From PRO IUNVA
Mass Murder of UN Peacekeepers in the Congo in April 1961.
Sixty one years ago, in Apr 1961, the UN suffered heavy casualties in a murderous rampage by members of the Armed Forces of the Central Congolese Government.
On 28 April 1961, ONUC suffered its highest number of fatalities in single event at Port Francqui, on the Kasai River when forty seven UN personnel were murdered by members of Armée Nationale Congolaise (ANC), the Congolese National Army. Looking back to the first year of Opération des Nations Unies au Congo (ONUC), many will find this atrocity hard to understand when you consider that the UN went to the Congo to help the country and one of the terms of the original mandate was: “to assist the Government in maintaining law and order and to provide technical assistance”.
Port Franqui, in Kasai Province, was the terminus for the railway company Bas Congo Katanga (BCK) and it was the port where cargo was transferred from barges on the Congo – Kasai rivers to the railway network. It was an important transport hub for UN supplies and food relief for the famine districts in south Kasai and, as such, it was a vital UN post. Apart from air travel, it was the most used transport system between Leopoldville and Elisabethville.
The UN garrison consisted of ninety three personnel from A Coy, 2 Ghana Rifles and three Swedish Movement Control personnel. They were dispersed in several locations around the town, A Coy HQ was at Socopetrole petrol dump; the Hotel des Palmes, the railway station, the powerhouse, the docks, the airfield and three houses were used for accommodation.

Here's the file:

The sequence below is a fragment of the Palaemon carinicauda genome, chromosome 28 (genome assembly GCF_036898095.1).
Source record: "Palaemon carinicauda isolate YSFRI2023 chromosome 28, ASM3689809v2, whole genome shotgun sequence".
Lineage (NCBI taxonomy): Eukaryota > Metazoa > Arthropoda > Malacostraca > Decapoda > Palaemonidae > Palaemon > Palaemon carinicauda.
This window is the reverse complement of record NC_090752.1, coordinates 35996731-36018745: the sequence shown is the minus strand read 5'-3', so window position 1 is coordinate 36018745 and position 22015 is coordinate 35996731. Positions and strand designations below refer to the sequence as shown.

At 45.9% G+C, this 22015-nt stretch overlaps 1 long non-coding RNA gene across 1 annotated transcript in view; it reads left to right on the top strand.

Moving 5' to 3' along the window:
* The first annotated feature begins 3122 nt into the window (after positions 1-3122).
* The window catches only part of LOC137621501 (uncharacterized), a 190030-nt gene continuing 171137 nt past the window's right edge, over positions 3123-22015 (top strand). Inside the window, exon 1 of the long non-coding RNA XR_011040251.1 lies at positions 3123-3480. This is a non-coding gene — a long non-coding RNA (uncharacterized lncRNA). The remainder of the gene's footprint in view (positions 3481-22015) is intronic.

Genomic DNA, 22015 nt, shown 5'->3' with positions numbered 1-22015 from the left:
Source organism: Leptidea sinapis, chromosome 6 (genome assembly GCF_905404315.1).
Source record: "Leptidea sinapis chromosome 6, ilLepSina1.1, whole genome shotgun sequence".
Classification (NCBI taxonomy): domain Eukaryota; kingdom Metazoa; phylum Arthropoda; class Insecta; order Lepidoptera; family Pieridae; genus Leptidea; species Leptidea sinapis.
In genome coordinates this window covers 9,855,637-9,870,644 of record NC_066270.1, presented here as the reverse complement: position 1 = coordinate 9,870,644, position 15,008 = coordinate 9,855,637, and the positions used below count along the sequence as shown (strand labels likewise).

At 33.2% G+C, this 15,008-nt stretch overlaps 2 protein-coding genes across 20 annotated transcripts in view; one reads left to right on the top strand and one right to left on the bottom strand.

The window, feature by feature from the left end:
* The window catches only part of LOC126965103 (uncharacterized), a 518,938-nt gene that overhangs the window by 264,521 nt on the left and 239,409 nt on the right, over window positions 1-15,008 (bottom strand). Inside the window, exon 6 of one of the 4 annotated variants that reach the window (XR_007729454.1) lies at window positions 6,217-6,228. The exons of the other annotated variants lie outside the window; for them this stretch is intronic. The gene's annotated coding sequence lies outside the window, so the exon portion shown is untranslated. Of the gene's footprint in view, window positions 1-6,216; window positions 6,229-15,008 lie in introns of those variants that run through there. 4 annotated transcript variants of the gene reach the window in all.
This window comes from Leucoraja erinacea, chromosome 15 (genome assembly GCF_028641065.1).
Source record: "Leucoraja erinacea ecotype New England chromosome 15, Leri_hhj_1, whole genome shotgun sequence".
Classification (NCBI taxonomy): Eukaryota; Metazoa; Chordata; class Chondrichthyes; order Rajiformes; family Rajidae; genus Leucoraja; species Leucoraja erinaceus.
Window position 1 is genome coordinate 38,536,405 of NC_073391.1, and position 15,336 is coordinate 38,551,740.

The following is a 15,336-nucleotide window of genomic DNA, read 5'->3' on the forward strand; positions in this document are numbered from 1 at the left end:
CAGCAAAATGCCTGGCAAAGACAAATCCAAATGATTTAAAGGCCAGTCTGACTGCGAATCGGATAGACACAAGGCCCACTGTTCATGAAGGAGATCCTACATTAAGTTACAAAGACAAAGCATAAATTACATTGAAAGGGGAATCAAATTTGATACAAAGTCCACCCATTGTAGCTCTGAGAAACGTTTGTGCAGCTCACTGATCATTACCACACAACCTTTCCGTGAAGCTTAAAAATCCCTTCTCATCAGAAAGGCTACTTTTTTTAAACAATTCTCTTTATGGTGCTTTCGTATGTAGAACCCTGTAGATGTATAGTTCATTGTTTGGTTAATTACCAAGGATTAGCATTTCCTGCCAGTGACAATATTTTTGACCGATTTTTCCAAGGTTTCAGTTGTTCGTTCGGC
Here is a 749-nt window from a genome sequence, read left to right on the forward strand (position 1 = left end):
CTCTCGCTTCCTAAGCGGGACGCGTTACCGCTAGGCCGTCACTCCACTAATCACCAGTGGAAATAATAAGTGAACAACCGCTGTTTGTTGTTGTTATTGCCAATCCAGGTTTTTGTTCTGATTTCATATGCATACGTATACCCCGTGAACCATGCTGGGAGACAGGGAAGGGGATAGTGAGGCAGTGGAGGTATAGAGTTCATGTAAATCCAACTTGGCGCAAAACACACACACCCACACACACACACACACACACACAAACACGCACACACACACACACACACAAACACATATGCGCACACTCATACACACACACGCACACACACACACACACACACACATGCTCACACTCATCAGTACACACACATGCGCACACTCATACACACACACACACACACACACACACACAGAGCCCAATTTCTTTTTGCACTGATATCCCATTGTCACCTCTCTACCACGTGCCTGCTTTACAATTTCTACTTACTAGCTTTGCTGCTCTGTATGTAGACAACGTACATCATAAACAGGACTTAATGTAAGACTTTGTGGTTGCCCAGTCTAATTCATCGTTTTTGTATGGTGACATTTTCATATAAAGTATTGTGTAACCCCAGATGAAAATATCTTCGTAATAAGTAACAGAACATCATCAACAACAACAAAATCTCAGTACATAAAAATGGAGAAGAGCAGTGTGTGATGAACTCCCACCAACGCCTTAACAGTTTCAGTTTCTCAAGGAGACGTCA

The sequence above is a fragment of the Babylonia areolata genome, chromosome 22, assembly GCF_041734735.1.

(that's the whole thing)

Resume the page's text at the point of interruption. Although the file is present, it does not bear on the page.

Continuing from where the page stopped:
Congolese forces in Port Francqui amounted to approximately one hundred ANC personnel and ninety armed civilian police.
On 26 Apr 1961, Emery Wafwana, Minister of Interior of Luluabourg Province visited Port Francqui and he made an inflammatory speech threatening to have the ANC disarmed by ONUC. The ANC reacted with hostility to the minister and the UN personnel had to escort him to his aircraft. The situation remained very tense overnight and on the following morning the ANC surrounded the UN positions and forcibly disarmed the garrison.
On the evening of 27 Apr, word reached the Ghanaian Bde HQ at Luluabourg; that the garrison had been disarmed, it was decided to send reinforcements, (approximate strength 40) to assess the situation. They arrived at the outskirts Port Francqui on the following morning 28 Apr and they were ambushed by the ANC and suffered one killed and three wounded, two ANC were killed in the firefight. As a result, the ANC and civilian police started to shoot the disarmed peacekeepers in the town, some managed to escape into the bush, some of those were wounded and they died in the bush. Others were shot and their bodies were thrown into the river Kasai. The ONUC garrison consisted of 4 officers and 89 enlisted personnel from the Ghanaian contingent, 3 of the officers were seconded British Army officers [Ghana had gained independence from Britain in 1957 and British officers were seconded to the Ghanaian Armed Forces], a Swedish Movement Control of one officer and two NCOs.
Two British Army officers attached to the Ghanaian contingent (Capt Trevor Ralph, Coy Comd, Lt Anthony Brown, Coy 2 I/C), thirty nine Ghanaian enlisted personnel and one Swedish officer (2/Lt Carl Wilhelm Bottiger) and one Swedish Warrant Officer (W/O Lars Thorsten Liedgen) were posted missing presumed dead and their remains were never recovered. The remains of three Ghanaian soldiers were found, they were the only bodies recovered from the massacre. According to UN records, 47 UN personnel were killed.